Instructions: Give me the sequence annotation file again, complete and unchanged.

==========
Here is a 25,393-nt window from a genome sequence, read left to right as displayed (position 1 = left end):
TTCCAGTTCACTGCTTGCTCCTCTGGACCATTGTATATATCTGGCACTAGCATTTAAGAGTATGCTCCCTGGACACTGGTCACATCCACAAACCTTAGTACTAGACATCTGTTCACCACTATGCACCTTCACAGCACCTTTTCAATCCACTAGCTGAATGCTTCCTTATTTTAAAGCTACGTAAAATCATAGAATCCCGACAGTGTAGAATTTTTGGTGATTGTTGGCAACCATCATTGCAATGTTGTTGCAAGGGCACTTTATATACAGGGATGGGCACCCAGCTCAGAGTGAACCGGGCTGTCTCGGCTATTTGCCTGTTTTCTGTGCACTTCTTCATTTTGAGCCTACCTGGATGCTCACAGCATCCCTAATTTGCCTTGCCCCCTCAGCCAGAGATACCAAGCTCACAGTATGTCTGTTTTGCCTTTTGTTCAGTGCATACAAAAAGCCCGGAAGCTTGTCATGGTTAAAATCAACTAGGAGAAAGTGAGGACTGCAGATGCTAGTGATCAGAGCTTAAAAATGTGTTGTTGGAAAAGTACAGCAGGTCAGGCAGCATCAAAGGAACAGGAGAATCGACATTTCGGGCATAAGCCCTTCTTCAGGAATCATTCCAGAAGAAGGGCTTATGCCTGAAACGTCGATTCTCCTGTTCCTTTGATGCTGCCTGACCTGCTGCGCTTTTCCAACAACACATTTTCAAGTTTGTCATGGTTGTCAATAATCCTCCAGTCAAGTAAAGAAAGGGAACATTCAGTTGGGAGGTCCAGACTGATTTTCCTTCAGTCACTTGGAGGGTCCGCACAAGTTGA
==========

Here is a 25,393-nt window from a genome sequence, read left to right as displayed (position 1 = left end):
TTCCAGTTCACTGCTTGCTCCTCTGGACCATTGTATATATCTGGCACTAGCATTTAAGAGTATGCTCCCTGGACACTGGTCACATCCACAAACCTTAGTACTAGACATCTGTTCACCACTATGCACCTTCACAGCACCTTTTCAATCCACTAGCTGAATGCTTCCTTATTTTAAAGCTACGTAAAATCATAGAATCCCGACAGTGTAGAATTTTTGGTGATTGTTGGCAACCATCATTGCAATGTTGTTGCAAGGGCACTTTATATACAGGGATGGGCACCCAGCTCAGAGTGAACCGGGCTGTCTCGGCTATTTGCCTGTTTTCTGTGCACTTCTTCATTTTGAGCCTACCTGGATGCTCACAGCATCCCTAATTTGCCTTGCCCCCTCAGCCAGAGATACCAAGCTCACAGTATGTCTGTTTTGCCTTTTGTTCAGTGCATACAAAAAGCCCGGAAGCTTGTCATGGTTAAAATCAACTAGGAGAAAGTGAGGACTGCAGATGCTAGTGATCAGAGCTTAAAAATGTGTTGTTGGAAAAGTACAGCAGGTCAGGCAGCATCAAAGGAACAGGAGAATCGACATTTCGGGCATAAGCCCTTCTTCAGGAATCATTCCAGAAGAAGGGCTTATGCCTGAAACGTCGATTCTCCTGTTCCTTTGATGCTGCCTGACCTGCTGCGCTTTTCCAACAACACATTTTCAAGTTTGTCATGGTTGTCAATAATCCTCCAGTCAAGTAAAGAAAGGGAACATTCAGTTGGGAGGTCCAGACTGATTTTCCTTCAGTCACTTGGAGGGTCCGCACAAGTTGA